The Boy by Lara Santoro (Little, Brown, and Co., 2013, 192pp.)
“She had the right to life, to an identity separate from that of her child. She had a right.”
A harrowing mother-daughter story, Lara Santoro’s short novel focuses on the distraught domestic life of Anna, a middle-aged single mom raising her young daughter in New Mexico. Once free to roam as she pleased, Anna is now stranded in midwestern Suburbia amidst pot-smoking nannies and hostile helicopter parents. Then the neighbor’s oldest son catches her eye. A mere youth of 20, Jack Strand is a shaggy college dropout—one that’s been watching her every move. Although she initially avoids her physical attraction to him, she inevitably succumbs to it. Sure, it’s a nice break in the monotonous drone of soccer practice and grocery shopping—but how will such an unhealthy relationship affect other aspects of her life? Most importantly, her relationship with her daughter?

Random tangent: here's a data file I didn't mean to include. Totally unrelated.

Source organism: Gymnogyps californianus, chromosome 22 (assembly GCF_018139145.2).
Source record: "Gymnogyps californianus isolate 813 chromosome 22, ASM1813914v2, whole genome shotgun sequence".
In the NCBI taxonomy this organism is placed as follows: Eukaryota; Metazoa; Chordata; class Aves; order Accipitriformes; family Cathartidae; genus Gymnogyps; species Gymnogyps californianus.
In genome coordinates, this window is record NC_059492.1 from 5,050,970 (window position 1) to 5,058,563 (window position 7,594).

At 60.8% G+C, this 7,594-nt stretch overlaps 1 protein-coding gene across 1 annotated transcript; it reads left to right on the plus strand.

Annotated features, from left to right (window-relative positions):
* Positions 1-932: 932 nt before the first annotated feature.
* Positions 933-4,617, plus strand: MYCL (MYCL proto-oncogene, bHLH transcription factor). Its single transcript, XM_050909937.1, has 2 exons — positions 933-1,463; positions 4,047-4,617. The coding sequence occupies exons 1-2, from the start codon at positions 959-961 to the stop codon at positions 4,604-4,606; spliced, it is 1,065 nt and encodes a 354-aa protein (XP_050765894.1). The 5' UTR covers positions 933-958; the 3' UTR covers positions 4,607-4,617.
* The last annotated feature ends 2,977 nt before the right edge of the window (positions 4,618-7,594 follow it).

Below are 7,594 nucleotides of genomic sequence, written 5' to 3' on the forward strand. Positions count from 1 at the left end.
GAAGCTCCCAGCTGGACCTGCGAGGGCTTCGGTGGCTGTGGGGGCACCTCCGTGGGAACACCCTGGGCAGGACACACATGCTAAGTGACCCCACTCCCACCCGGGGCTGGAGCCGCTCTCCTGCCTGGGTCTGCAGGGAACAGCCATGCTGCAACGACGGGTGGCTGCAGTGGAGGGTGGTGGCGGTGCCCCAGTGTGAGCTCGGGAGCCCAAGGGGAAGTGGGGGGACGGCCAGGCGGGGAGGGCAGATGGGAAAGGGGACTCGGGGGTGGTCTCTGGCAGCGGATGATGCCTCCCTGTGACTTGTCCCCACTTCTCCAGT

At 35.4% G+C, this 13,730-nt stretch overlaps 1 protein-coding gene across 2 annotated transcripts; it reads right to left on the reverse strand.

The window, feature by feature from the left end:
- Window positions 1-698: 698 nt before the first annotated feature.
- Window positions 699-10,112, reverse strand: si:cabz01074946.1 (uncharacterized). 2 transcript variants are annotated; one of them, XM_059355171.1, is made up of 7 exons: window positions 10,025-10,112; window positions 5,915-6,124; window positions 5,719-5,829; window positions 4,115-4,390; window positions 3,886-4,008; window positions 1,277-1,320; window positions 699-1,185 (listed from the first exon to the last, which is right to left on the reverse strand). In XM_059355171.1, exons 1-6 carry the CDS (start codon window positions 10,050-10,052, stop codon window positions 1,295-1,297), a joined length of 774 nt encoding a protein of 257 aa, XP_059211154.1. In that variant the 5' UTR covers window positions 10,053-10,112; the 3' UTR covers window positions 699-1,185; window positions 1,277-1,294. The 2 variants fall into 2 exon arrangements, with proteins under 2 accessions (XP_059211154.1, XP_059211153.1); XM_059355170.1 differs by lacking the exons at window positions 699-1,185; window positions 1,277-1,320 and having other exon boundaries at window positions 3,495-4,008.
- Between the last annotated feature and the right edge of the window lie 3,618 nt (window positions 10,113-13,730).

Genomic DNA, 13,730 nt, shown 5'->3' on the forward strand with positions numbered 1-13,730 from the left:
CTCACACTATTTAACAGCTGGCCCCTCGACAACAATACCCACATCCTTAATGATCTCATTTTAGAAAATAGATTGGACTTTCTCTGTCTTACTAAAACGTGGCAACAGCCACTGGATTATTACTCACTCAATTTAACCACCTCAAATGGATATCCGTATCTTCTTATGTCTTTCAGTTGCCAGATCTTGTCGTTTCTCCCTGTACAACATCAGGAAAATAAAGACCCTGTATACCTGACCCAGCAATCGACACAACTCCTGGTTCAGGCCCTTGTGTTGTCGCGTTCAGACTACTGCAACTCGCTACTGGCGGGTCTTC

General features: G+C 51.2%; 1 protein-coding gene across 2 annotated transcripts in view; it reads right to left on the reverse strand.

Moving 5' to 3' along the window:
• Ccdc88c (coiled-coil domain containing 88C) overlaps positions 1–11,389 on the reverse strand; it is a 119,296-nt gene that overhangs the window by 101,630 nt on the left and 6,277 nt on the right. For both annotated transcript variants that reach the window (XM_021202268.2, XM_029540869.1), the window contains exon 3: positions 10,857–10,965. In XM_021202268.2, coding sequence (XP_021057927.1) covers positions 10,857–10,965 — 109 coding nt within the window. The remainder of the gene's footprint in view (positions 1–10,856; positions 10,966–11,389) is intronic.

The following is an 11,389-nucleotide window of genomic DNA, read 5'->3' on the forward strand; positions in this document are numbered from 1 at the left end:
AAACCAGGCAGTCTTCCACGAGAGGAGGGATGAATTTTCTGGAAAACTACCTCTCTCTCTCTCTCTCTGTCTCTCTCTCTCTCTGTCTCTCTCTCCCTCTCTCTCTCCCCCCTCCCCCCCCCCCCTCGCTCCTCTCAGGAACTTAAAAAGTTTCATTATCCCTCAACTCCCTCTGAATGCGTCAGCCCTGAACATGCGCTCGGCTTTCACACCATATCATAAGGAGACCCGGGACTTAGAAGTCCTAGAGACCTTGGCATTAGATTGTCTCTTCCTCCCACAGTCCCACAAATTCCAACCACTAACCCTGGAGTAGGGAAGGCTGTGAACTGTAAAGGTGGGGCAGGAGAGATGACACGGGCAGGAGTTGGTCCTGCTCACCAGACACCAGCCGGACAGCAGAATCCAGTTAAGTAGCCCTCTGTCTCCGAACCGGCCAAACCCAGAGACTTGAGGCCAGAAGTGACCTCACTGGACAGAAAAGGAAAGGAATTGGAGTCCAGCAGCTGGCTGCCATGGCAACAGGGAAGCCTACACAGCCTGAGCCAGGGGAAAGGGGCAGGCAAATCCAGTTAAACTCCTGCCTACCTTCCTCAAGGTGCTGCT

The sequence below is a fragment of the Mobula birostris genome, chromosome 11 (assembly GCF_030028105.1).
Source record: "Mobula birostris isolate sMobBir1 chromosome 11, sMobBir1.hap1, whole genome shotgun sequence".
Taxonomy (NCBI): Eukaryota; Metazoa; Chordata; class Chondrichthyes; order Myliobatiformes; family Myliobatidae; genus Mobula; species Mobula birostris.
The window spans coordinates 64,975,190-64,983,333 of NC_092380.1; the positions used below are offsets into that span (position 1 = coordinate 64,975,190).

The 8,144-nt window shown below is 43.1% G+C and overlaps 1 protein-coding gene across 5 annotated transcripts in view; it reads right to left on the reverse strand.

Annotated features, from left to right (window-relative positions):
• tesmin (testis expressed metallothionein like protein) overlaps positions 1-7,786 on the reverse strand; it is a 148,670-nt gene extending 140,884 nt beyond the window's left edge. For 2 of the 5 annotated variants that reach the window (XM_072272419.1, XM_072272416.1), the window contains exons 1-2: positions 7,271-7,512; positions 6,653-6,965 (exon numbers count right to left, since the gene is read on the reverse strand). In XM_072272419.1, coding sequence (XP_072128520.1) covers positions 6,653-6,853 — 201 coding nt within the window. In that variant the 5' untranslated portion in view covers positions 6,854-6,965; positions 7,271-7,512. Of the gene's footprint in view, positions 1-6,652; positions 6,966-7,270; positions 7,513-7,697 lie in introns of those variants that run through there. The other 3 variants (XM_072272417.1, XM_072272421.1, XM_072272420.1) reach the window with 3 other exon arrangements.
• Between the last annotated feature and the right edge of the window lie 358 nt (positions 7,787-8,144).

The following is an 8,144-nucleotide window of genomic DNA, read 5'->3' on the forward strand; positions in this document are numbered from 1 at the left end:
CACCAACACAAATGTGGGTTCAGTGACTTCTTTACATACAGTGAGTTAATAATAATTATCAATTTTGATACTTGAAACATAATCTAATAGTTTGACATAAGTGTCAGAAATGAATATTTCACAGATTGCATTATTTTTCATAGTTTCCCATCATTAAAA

This isn’t a romance by any means. Or, if it is, it’s an incredibly self-destructive one that the reader can tell is doomed from the start. Santoro’s prose is sparse and reminiscent of Annie Proulx, yet still manages to effuse enough humanity to affect the reader. I felt emotionally invested in Anna’s plight, even as her likability unravels as the story moves into its final moments. Occasionally humorous, and frequently moving, it’s an enjoyable jaunt into one woman’s psychology, albeit one with a real downer of an ending.
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